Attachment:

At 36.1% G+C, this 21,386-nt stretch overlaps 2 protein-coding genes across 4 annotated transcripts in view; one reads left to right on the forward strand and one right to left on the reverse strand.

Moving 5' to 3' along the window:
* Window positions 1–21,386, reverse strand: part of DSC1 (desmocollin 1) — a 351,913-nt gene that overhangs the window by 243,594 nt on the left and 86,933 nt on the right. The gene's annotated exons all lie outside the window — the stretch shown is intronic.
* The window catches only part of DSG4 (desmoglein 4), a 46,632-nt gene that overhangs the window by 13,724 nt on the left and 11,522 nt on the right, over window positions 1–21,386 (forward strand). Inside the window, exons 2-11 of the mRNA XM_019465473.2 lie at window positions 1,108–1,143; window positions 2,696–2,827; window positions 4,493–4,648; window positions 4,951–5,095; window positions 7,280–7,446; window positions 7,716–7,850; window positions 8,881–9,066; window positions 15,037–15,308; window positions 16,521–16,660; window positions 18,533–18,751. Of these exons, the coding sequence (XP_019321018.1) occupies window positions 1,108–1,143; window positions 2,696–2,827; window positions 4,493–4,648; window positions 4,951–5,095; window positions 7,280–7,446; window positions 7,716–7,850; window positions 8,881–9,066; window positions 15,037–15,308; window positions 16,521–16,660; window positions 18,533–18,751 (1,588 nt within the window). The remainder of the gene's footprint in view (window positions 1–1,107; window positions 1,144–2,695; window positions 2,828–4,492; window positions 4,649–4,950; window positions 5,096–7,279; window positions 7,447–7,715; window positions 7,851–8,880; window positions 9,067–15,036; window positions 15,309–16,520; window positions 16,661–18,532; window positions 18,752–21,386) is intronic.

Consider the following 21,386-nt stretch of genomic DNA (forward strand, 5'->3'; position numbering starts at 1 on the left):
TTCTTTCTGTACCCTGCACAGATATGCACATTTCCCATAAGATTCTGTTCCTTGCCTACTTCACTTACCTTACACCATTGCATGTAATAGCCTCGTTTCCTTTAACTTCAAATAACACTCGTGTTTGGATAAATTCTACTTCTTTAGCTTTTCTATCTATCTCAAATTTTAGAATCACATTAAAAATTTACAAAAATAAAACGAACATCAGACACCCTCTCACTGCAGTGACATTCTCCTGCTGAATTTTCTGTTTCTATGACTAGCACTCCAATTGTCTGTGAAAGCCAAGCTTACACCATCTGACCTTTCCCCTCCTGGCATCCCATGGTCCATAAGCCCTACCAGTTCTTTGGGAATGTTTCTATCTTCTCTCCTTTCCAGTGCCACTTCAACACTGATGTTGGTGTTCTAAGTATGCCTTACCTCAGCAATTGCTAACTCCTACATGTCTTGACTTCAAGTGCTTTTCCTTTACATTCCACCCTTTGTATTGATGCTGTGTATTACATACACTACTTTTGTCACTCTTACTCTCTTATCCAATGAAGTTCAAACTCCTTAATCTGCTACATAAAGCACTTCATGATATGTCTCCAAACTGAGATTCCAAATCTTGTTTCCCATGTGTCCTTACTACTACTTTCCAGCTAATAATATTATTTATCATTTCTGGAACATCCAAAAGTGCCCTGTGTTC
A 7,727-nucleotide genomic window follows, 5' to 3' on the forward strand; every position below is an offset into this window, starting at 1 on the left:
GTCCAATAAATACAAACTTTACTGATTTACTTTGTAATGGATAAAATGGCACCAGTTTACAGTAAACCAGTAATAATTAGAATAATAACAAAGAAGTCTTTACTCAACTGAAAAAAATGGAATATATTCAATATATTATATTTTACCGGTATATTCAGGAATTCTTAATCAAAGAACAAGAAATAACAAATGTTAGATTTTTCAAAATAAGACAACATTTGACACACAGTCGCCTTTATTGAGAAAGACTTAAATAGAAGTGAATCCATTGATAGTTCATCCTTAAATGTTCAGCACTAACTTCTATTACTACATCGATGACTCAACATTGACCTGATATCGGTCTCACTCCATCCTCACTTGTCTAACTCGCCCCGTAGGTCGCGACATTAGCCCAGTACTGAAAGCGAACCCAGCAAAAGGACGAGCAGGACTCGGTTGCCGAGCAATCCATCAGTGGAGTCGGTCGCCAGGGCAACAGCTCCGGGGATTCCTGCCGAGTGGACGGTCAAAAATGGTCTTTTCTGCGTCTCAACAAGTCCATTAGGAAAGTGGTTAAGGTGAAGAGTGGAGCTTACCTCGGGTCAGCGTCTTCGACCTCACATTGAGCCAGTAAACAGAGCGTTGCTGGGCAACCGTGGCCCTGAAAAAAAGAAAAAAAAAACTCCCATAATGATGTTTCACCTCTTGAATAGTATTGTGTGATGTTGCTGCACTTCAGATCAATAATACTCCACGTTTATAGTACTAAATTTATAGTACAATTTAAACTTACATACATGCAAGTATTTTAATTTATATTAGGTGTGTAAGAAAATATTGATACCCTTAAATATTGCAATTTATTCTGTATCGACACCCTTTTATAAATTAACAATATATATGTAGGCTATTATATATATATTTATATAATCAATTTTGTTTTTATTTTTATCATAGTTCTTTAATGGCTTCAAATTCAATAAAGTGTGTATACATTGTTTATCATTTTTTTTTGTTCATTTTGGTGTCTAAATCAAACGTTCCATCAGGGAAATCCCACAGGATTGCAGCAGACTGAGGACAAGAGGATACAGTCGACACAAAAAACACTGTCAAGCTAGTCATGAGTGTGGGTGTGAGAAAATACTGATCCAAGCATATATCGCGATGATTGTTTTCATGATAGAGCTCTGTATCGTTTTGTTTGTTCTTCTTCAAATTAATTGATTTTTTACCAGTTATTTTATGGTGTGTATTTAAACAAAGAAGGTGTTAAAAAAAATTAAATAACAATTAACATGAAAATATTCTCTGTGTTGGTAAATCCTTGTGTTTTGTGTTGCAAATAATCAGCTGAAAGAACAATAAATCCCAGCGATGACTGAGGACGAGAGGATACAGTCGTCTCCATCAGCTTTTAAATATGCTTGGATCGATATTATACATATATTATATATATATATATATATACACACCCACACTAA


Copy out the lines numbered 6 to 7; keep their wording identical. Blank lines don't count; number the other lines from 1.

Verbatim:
TTCTTTCTGTACCCTGCACAGATATGCACATTTCCCATAAGATTCTGTTCCTTGCCTACTTCACTTACCTTACACCATTGCATGTAATAGCCTCGTTTCCTTTAACTTCAAATAACACTCGTGTTTGGATAAATTCTACTTCTTTAGCTTTTCTATCTATCTCAAATTTTAGAATCACATTAAAAATTTACAAAAATAAAACGAACATCAGACACCCTCTCACTGCAGTGACATTCTCCTGCTGAATTTTCTGTTTCTATGACTAGCACTCCAATTGTCTGTGAAAGCCAAGCTTACACCATCTGACCTTTCCCCTCCTGGCATCCCATGGTCCATAAGCCCTACCAGTTCTTTGGGAATGTTTCTATCTTCTCTCCTTTCCAGTGCCACTTCAACACTGATGTTGGTGTTCTAAGTATGCCTTACCTCAGCAATTGCTAACTCCTACATGTCTTGACTTCAAGTGCTTTTCCTTTACATTCCACCCTTTGTATTGATGCTGTGTATTACATACACTACTTTTGTCACTCTTACTCTCTTATCCAATGAAGTTCAAACTCCTTAATCTGCTACATAAAGCACTTCATGATATGTCTCCAAACTGAGATTCCAAATCTTGTTTCCCATGTGTCCTTACTACTACTTTCCAGCTAATAATATTATTTATCATTTCTGGAACATCCAAAAGTGCCCTGTGTTC
A 7,727-nucleotide genomic window follows, 5' to 3' on the forward strand; every position below is an offset into this window, starting at 1 on the left: